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Swirling flows

“When I meet God, I am going to


ask him two questions: why
relativity and why turbulence? I
really believe he will have an
answer for the first”
Werner Heisenberg
I. Swirling flows
OutLine II. Turbulence modeling of swirling
flows
III. Application of swirling flows
Rotation
An essential ingredient in many industrial processes:

● mixing,
● separation
● stabilisation

However, in some cases is an inevitable by product causing damage


and financial loss:

● Temperature-differences between ocean and atmosphere


leading to thunderstorms and tornadoes
● vortices generated by wings of large airplanes leading to delay
during landing-procedures.
Swirling flows:

Many Engineering applications involve


swirling or rotating flow:

● In combustion chambers of Jet


engines
● Turbomachinery
● Mixing tanks
2D Swirling or Rotating flows
Also known as the axisymmetric flow with swirl or rotation:

Assumption: no circumferential gradients in the flow.

Solving this problem includes the prediction of the circumferential or swirl velocity.

The momentum conservation equation for swirl velocity is given by :

Where x: is the axial coordinate

r: the radial coordinate

u: the axial velocity

v: the radial velocity

w: the swirl velocity


Physics of the swirling flows:
In swirling flow, conservation of angular momentum results in the
creation of a free vortex flow in which circumferential velocity w
increases as the radius decreases and then decays to zero at r=0
due to the action of viscosity.

For an ideal free vortex: The circumferential forces are in


equilibrium with radial pressure gradient

For non-ideal vortices the radial pressure gradient also changes


affecting the radial and axial flows.
Turbulence modeling in swirling flow:

Turbulent flows with significant amount of swirl: swirling


jets or cyclone flows.

The strength of the swirl is gauged by the swirl number S,


defined as the ratio of the axial flux of angular
momentum to the axial flux of the axial momentum.

Where is R is the hydraulic radius*


Turbulence modeling in swirling flow:
Realizable k-epsilon model
● Realizable: model meets certain
mathematical constraints on the Reynold’s
stresses that correspond to the physics of
the turbulent flows.
● Considered as an improvement of the k-
epsilon standard model.
● Characterized by both the new formulation of
the turbulent viscosity and a new equation
for the dissipation rate epsilon that is derived
from the transport of the mean square
vorticity fluctuation.
● Provides improved predictions for the
spreading rate of both planar and round jets.
● Exhibits superior performance for flows
involving rotation, boundary layers under
strong adverse pressure gradients,
separation, and recirculation.
RNG k-epsilon model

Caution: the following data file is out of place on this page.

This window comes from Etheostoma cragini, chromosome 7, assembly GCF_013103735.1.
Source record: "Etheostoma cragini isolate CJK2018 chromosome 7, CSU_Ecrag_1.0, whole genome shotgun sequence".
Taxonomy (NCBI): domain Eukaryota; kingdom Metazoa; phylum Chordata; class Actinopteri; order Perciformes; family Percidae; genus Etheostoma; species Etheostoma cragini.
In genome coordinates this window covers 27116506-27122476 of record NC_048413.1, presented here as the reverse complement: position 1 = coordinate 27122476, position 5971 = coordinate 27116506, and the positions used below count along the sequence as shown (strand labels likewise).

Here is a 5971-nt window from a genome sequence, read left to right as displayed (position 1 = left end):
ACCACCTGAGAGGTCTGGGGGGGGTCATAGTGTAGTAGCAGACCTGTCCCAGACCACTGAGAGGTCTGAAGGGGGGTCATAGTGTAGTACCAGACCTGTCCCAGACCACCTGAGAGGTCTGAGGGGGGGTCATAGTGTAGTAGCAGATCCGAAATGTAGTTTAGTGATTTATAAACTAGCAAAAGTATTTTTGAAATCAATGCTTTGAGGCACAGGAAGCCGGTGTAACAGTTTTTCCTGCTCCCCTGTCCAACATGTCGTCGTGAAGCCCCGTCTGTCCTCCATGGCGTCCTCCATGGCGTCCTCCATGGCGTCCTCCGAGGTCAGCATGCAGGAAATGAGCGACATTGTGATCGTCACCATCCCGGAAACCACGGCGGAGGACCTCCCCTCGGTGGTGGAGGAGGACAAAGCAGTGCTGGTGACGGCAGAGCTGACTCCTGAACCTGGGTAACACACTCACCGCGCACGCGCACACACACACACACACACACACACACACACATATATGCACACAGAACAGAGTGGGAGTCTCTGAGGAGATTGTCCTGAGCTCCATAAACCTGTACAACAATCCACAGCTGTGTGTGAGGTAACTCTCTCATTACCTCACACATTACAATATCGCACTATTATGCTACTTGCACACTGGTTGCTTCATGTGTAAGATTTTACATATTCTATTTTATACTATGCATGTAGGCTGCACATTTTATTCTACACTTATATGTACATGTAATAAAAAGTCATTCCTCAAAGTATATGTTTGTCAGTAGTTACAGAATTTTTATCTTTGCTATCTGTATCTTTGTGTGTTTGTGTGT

● Developed using Renormalisation Group (RNG)
methods to renormalize the Navier-Stokes
equations to account for small scales of motion.
● This is different from the original k-epsilon model
where the eddy viscosity is determined from a
single turbulence length scale.
● Mathematically similar to the k-epsilon model, but
it has a different epsilon equation that accounts
for different scales contribution to the production
term.
Reynolds Stress Models:
● Also known as the Reynolds stress
Transport (RST)
● Usually used for high level turbulence
models
● The method of closure used is called
Second Order Closure
● The Eddy viscosity approach is not used
and the Reynold stresses are directly
calculated using differential transport
equation.
● The calculated Reynold’s stresses are
then used to obtain closure for the
Reynolds’ averaged momentum equation.
Application of the swirling flow:
Simulating the internal flow of a pressure swirl fuel
injector
Fuel injectors

High velocity liquid fuel⇒ atomization and oxidation


with air⇒ evaporation ⇒ combustion
Swirl injectors:

Hollow cone spray ⇒ more fuel droplets


exposed to the hot air in the combustion
chamber⇒ shorter evaporation time
The Physics of the atomization inside a PSI:

1. Film formation:
- Liquid fuel is introduced through the tangential
ports into the swirl chamber.
- The swirling motion pushes the liquid to the walls
of the injector which constitutes the origin of the
thin film
2. Free Sheet :
- At the exit of the nozzle, the free sheet is formed
in the shape of a cone.
3. Atomization:
- The liquid free sheet is an unstable structure. As it
interacts with air, it starts to break down into
ligaments, these ligament disintegrate into small
droplets [1].
Mathematical formulation

Favre averaging:

Favre averaging is a time averaging method that takes into account a


changing density:

Applying the Favre averaging on Y, the gas mass fraction :


Mathematical formulation

Conservation of mass:

Conservation of momentum:

Conservation of energy
Closure: Homogeneous relaxation model
● Used to study thermal non equilibrium
two phase flow
● Assumes adiabatic conditions
● Provides an equation for the return or the
relaxation of the quality to the equilibrium
value
Computational methods
The geometry
Creating the mesh
Boundary conditions:

Fuel Inlets:
-zero pressure gradient

Outlets:
-atmospheric pressure
-zero velocity

Walls:
-zero velocity
-zero pressure gradient
Post-processing:
A swirling velocity field
Simulation results:

Pressure field
Density field

Temperature field
Volume fraction
Spray angle predictions:
Problems and challenges:
Schmidt Number consideration:

● Swirling flows have a higher critical Re to transition from laminar flow to turbulent flow:
relatively stable
● The Schmidt number is the ratio of the momentum diffusion rate over the mass
diffusion rate.
● If there is no mass diffusion between the liquid phase and the gas phase (no mixing)
then the Schmidt number goes to infinity
● A Schmidt number of 1: means that both types of diffusion are occurring at the same
rate.